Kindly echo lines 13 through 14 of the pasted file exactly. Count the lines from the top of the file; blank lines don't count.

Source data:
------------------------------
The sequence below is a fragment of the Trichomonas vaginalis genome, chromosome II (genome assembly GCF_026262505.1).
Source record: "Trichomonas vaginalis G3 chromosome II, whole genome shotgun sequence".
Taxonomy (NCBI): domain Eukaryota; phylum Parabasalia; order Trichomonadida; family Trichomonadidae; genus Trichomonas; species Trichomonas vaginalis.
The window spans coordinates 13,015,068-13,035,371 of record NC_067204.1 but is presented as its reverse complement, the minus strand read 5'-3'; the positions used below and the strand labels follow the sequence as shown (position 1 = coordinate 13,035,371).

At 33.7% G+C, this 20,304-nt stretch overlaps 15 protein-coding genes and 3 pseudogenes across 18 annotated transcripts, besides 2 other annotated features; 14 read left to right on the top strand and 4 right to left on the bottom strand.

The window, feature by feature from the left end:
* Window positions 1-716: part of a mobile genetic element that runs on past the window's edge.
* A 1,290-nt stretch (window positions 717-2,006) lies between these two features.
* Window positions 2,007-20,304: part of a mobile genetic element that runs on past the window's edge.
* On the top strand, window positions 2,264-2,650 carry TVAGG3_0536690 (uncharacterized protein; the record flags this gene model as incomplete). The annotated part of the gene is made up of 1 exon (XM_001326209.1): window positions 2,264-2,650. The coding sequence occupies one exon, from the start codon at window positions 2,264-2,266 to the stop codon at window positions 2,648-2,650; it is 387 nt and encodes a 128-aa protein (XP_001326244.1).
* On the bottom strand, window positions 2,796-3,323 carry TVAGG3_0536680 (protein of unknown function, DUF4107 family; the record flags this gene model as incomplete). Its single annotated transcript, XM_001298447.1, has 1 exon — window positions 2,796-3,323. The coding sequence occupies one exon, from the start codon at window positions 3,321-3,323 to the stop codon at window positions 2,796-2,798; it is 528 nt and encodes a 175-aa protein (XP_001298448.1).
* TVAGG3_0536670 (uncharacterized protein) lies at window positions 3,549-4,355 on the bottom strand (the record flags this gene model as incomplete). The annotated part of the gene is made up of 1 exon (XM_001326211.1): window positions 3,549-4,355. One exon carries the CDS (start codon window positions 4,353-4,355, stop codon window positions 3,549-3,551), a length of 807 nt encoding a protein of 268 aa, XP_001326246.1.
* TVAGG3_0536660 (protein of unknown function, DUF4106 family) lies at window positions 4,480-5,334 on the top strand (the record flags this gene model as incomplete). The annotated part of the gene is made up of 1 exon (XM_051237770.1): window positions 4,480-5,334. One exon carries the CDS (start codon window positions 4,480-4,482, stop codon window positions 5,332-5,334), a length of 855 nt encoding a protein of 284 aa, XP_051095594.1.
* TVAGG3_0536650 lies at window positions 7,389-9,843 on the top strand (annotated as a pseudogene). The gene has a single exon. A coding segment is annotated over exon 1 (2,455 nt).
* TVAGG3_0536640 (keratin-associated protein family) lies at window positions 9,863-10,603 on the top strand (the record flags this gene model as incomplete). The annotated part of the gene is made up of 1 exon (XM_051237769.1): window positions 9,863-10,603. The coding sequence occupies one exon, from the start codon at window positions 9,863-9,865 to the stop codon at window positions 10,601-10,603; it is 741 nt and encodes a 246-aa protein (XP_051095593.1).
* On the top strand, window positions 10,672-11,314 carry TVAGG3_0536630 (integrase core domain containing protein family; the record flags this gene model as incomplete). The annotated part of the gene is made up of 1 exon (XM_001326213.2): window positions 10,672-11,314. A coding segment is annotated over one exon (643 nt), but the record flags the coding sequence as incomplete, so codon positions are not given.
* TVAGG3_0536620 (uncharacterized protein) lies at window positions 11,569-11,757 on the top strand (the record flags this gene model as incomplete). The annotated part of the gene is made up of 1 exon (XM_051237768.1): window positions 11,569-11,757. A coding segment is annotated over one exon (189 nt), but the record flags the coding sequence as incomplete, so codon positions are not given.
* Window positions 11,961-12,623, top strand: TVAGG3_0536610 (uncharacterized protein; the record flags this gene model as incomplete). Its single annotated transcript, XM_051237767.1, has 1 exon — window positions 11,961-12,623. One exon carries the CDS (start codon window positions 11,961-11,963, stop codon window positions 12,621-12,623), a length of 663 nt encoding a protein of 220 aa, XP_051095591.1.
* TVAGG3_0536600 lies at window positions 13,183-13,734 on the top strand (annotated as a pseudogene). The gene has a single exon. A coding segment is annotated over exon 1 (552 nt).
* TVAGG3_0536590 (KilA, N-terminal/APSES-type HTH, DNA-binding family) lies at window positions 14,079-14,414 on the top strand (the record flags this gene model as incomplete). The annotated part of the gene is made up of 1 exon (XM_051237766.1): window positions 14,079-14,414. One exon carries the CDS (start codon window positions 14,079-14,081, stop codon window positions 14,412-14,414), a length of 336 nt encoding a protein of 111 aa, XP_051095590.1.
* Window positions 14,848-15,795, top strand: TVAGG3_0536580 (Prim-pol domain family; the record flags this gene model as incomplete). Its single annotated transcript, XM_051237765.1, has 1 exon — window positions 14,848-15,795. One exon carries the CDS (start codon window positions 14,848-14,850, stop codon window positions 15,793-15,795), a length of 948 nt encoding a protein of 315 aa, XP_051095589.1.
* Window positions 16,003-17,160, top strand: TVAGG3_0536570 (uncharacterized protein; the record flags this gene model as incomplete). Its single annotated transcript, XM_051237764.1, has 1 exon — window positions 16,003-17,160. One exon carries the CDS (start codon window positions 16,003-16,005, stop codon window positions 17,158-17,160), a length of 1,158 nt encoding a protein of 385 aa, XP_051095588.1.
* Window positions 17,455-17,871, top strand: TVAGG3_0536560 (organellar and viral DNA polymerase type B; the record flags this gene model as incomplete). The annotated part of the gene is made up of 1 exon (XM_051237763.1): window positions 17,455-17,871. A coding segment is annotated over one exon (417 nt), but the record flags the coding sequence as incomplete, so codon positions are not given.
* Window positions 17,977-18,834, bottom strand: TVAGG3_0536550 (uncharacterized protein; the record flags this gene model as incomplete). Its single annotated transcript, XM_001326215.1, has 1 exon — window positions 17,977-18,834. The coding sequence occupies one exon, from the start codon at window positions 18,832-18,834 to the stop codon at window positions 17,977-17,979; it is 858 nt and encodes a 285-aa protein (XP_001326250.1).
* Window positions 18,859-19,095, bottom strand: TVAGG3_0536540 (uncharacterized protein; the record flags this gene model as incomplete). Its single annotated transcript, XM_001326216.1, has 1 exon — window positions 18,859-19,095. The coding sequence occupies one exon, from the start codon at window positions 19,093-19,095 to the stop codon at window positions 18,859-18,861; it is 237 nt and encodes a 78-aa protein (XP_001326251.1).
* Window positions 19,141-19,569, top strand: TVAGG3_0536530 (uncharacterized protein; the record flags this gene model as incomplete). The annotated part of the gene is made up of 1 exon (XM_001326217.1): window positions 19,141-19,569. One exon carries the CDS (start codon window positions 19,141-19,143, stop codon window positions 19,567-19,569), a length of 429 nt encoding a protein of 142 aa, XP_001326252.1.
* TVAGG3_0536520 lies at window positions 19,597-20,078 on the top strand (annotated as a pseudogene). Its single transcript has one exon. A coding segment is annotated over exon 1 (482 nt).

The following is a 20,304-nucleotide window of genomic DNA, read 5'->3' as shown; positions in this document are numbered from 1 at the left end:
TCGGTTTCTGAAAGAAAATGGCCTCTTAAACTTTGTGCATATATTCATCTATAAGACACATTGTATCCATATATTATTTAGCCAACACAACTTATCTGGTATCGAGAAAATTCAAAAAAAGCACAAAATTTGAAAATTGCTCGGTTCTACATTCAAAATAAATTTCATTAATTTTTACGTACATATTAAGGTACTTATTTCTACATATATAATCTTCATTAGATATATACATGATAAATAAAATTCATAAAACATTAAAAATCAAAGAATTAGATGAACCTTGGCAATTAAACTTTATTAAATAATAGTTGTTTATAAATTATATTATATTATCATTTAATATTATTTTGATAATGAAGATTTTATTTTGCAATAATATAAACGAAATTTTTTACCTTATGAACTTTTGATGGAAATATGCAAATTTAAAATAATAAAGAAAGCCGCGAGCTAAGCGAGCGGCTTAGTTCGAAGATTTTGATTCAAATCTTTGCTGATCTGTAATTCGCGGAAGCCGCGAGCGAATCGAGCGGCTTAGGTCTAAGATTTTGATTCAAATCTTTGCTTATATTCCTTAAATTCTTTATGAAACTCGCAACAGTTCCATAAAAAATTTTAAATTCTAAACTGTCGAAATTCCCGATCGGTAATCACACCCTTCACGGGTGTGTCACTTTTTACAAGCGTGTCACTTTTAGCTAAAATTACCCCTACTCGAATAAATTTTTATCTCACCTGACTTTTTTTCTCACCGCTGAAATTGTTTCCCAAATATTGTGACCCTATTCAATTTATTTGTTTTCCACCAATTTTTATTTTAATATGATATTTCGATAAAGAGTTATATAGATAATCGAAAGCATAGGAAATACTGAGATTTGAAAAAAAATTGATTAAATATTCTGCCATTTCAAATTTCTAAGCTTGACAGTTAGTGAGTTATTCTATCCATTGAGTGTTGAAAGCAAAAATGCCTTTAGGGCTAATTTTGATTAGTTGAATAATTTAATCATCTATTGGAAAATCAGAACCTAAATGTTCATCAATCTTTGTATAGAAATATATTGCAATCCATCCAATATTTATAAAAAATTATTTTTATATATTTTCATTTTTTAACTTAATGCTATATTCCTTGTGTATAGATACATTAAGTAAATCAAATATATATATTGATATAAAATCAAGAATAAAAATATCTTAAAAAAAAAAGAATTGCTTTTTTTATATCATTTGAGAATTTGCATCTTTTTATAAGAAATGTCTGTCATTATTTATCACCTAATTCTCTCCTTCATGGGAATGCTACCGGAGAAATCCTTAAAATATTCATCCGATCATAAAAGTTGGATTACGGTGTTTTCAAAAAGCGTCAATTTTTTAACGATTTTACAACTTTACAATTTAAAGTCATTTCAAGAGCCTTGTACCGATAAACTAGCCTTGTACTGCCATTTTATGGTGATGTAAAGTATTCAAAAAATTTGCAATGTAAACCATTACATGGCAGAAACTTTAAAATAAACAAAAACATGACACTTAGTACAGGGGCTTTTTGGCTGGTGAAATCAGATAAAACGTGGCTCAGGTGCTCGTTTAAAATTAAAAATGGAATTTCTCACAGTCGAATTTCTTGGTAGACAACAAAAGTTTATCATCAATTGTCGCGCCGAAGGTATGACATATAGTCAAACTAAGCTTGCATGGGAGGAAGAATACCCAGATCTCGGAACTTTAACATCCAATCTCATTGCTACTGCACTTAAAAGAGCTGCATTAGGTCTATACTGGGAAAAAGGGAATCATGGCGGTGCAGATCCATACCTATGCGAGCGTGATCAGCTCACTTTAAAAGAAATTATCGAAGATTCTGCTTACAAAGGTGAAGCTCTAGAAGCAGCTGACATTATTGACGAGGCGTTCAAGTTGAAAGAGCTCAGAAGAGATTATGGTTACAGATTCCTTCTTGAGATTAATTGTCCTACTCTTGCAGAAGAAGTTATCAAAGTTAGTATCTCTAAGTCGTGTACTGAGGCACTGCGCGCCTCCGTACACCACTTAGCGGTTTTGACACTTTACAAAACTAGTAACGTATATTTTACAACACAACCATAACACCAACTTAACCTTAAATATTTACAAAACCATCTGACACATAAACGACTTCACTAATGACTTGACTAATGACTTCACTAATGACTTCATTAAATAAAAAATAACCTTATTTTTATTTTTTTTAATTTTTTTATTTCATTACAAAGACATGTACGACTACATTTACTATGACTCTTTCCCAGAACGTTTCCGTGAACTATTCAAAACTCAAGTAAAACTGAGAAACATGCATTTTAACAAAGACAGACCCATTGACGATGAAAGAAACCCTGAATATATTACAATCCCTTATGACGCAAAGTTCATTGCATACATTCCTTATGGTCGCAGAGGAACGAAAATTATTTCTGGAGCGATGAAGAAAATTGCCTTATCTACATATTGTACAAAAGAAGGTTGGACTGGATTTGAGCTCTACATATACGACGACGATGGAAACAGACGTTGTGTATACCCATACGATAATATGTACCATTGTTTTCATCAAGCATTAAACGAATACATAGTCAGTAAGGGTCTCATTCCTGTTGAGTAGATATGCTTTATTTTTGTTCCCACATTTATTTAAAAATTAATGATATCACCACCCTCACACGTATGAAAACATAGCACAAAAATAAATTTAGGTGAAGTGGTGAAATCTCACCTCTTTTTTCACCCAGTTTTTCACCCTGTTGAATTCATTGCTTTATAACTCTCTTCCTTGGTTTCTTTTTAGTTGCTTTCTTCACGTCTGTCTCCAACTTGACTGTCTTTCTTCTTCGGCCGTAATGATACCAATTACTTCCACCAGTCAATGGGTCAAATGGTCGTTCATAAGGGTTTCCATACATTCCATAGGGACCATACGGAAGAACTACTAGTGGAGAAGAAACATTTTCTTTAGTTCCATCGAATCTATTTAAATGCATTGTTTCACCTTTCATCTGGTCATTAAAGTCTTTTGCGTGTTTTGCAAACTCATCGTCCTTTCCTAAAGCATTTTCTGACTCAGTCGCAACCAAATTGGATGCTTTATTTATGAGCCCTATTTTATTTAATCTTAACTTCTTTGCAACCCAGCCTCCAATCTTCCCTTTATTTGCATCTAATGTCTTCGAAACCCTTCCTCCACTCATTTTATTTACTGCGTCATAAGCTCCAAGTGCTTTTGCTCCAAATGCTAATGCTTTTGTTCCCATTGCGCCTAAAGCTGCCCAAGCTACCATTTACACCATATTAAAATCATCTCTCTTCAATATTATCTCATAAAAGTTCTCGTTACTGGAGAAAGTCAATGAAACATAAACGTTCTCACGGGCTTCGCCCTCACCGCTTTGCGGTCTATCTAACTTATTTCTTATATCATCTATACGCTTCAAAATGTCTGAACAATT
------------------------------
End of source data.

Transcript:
* TVAGG3_0536660 (protein of unknown function, DUF4106 family) lies at window positions 4,480-5,334 on the top strand (the record flags this gene model as incomplete). The annotated part of the gene is made up of 1 exon (XM_051237770.1): window positions 4,480-5,334. One exon carries the CDS (start codon window positions 4,480-4,482, stop codon window positions 5,332-5,334), a length of 855 nt encoding a protein of 284 aa, XP_051095594.1.
* TVAGG3_0536650 lies at window positions 7,389-9,843 on the top strand (annotated as a pseudogene). The gene has a single exon. A coding segment is annotated over exon 1 (2,455 nt).